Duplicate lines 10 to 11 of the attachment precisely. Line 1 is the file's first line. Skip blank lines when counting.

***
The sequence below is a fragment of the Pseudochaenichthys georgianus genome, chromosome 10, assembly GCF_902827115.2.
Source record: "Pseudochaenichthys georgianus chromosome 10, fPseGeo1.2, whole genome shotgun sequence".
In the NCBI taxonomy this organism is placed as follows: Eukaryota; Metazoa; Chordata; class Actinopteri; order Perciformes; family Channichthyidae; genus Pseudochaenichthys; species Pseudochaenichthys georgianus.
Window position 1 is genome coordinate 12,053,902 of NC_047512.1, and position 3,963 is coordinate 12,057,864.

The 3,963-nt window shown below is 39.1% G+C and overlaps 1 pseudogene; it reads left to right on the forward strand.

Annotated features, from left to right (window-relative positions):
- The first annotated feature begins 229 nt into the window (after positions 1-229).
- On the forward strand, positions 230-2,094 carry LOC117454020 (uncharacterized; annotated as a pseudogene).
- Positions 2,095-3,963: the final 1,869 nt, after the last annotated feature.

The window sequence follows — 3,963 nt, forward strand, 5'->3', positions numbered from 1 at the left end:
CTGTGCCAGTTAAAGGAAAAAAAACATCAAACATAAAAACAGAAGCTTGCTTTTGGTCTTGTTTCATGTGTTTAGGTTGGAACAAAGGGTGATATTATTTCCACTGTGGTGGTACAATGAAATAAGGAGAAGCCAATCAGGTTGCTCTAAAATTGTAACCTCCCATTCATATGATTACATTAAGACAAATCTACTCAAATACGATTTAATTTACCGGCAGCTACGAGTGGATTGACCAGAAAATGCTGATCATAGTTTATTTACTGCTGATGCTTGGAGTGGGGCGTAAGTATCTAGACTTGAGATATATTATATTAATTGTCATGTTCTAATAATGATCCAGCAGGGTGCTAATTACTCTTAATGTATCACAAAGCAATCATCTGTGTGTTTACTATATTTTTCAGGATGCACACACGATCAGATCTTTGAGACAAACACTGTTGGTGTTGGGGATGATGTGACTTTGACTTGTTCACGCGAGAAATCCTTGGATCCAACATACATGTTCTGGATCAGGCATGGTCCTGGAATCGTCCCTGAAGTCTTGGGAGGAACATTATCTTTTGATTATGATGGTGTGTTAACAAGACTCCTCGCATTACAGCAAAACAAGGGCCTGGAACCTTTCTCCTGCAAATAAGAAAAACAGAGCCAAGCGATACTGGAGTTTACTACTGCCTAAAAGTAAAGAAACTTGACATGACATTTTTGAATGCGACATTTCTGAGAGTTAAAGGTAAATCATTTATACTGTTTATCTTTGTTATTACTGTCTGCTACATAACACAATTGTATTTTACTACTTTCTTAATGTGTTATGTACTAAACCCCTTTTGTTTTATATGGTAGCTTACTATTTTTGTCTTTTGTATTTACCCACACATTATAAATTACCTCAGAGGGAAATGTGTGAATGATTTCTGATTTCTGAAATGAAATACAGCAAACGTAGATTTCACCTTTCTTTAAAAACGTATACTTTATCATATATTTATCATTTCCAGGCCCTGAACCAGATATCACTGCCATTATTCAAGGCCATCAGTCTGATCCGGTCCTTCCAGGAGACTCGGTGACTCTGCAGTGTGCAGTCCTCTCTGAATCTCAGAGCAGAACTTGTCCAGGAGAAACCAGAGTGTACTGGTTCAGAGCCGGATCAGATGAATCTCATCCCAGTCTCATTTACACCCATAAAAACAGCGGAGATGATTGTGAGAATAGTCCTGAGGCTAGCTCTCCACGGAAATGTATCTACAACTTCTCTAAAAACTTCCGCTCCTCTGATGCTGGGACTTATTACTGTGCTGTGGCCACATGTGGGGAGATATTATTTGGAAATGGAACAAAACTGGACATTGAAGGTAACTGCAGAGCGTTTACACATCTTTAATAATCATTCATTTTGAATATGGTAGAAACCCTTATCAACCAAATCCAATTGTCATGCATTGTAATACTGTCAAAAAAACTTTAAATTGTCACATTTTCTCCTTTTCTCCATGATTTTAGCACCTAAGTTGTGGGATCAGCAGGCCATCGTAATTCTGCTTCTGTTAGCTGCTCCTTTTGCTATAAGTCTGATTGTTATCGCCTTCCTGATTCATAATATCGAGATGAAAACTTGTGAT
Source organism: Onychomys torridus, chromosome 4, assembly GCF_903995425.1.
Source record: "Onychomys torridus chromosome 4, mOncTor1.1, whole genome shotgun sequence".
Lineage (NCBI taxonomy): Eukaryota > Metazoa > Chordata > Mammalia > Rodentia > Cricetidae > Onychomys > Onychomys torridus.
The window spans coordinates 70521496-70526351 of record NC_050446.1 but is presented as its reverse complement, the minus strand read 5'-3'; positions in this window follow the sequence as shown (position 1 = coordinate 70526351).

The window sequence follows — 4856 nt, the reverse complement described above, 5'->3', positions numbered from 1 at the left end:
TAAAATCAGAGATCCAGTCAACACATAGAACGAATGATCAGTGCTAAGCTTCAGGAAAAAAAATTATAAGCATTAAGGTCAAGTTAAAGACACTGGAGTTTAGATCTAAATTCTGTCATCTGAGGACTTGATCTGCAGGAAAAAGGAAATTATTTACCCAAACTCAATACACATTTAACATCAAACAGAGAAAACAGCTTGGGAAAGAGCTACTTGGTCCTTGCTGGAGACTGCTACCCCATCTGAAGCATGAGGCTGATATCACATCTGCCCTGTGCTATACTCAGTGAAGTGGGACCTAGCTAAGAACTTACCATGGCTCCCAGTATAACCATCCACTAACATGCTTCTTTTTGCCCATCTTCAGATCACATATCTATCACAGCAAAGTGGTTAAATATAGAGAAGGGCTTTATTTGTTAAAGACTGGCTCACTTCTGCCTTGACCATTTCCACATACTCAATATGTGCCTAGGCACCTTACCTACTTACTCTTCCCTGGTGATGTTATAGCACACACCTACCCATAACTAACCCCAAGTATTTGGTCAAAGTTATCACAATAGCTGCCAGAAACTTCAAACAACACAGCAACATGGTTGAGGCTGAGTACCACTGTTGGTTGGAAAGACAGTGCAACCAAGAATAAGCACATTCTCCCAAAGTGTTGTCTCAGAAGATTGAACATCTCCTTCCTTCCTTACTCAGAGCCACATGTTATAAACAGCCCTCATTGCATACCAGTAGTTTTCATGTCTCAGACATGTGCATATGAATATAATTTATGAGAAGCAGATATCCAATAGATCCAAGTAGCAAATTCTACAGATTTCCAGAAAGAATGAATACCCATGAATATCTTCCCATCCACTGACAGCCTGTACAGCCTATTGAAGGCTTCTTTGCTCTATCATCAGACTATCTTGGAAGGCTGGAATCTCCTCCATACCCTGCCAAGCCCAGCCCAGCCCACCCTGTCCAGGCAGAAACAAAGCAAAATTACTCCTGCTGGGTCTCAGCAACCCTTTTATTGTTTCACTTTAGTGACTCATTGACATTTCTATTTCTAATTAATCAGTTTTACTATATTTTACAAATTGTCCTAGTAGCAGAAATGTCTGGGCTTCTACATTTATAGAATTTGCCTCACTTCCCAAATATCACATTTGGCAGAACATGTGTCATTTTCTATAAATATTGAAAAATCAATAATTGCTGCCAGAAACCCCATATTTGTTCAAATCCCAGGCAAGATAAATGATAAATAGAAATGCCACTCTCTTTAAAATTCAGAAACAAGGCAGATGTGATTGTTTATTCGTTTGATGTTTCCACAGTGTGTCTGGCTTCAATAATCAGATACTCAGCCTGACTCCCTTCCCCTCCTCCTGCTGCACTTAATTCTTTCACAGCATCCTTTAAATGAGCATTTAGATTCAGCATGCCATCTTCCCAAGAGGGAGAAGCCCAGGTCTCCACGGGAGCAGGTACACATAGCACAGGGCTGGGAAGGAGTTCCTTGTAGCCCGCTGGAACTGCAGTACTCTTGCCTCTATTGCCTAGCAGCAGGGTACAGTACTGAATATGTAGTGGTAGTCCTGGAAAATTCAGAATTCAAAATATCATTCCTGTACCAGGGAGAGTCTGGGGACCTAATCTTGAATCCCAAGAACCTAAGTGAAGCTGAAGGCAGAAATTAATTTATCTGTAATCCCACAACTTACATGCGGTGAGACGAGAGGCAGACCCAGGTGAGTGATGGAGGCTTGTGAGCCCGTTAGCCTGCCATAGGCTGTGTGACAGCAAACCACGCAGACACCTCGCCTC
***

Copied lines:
The window sequence follows — 3,963 nt, forward strand, 5'->3', positions numbered from 1 at the left end:
CTGTGCCAGTTAAAGGAAAAAAAACATCAAACATAAAAACAGAAGCTTGCTTTTGGTCTTGTTTCATGTGTTTAGGTTGGAACAAAGGGTGATATTATTTCCACTGTGGTGGTACAATGAAATAAGGAGAAGCCAATCAGGTTGCTCTAAAATTGTAACCTCCCATTCATATGATTACATTAAGACAAATCTACTCAAATACGATTTAATTTACCGGCAGCTACGAGTGGATTGACCAGAAAATGCTGATCATAGTTTATTTACTGCTGATGCTTGGAGTGGGGCGTAAGTATCTAGACTTGAGATATATTATATTAATTGTCATGTTCTAATAATGATCCAGCAGGGTGCTAATTACTCTTAATGTATCACAAAGCAATCATCTGTGTGTTTACTATATTTTTCAGGATGCACACACGATCAGATCTTTGAGACAAACACTGTTGGTGTTGGGGATGATGTGACTTTGACTTGTTCACGCGAGAAATCCTTGGATCCAACATACATGTTCTGGATCAGGCATGGTCCTGGAATCGTCCCTGAAGTCTTGGGAGGAACATTATCTTTTGATTATGATGGTGTGTTAACAAGACTCCTCGCATTACAGCAAAACAAGGGCCTGGAACCTTTCTCCTGCAAATAAGAAAAACAGAGCCAAGCGATACTGGAGTTTACTACTGCCTAAAAGTAAAGAAACTTGACATGACATTTTTGAATGCGACATTTCTGAGAGTTAAAGGTAAATCATTTATACTGTTTATCTTTGTTATTACTGTCTGCTACATAACACAATTGTATTTTACTACTTTCTTAATGTGTTATGTACTAAACCCCTTTTGTTTTATATGGTAGCTTACTATTTTTGTCTTTTGTATTTACCCACACATTATAAATTACCTCAGAGGGAAATGTGTGAATGATTTCTGATTTCTGAAATGAAATACAGCAAACGTAGATTTCACCTTTCTTTAAAAACGTATACTTTATCATATATTTATCATTTCCAGGCCCTGAACCAGATATCACTGCCATTATTCAAGGCCATCAGTCTGATCCGGTCCTTCCAGGAGACTCGGTGACTCTGCAGTGTGCAGTCCTCTCTGAATCTCAGAGCAGAACTTGTCCAGGAGAAACCAGAGTGTACTGGTTCAGAGCCGGATCAGATGAATCTCATCCCAGTCTCATTTACACCCATAAAAACAGCGGAGATGATTGTGAGAATAGTCCTGAGGCTAGCTCTCCACGGAAATGTATCTACAACTTCTCTAAAAACTTCCGCTCCTCTGATGCTGGGACTTATTACTGTGCTGTGGCCACATGTGGGGAGATATTATTTGGAAATGGAACAAAACTGGACATTGAAGGTAACTGCAGAGCGTTTACACATCTTTAATAATCATTCATTTTGAATATGGTAGAAACCCTTATCAACCAAATCCAATTGTCATGCATTGTAATACTGTCAAAAAAACTTTAAATTGTCACATTTTCTCCTTTTCTCCATGATTTTAGCACCTAAGTTGTGGGATCAGCAGGCCATCGTAATTCTGCTTCTGTTAGCTGCTCCTTTTGCTATAAGTCTGATTGTTATCGCCTTCCTGATTCATAATATCGAGATGAAAACTTGTGAT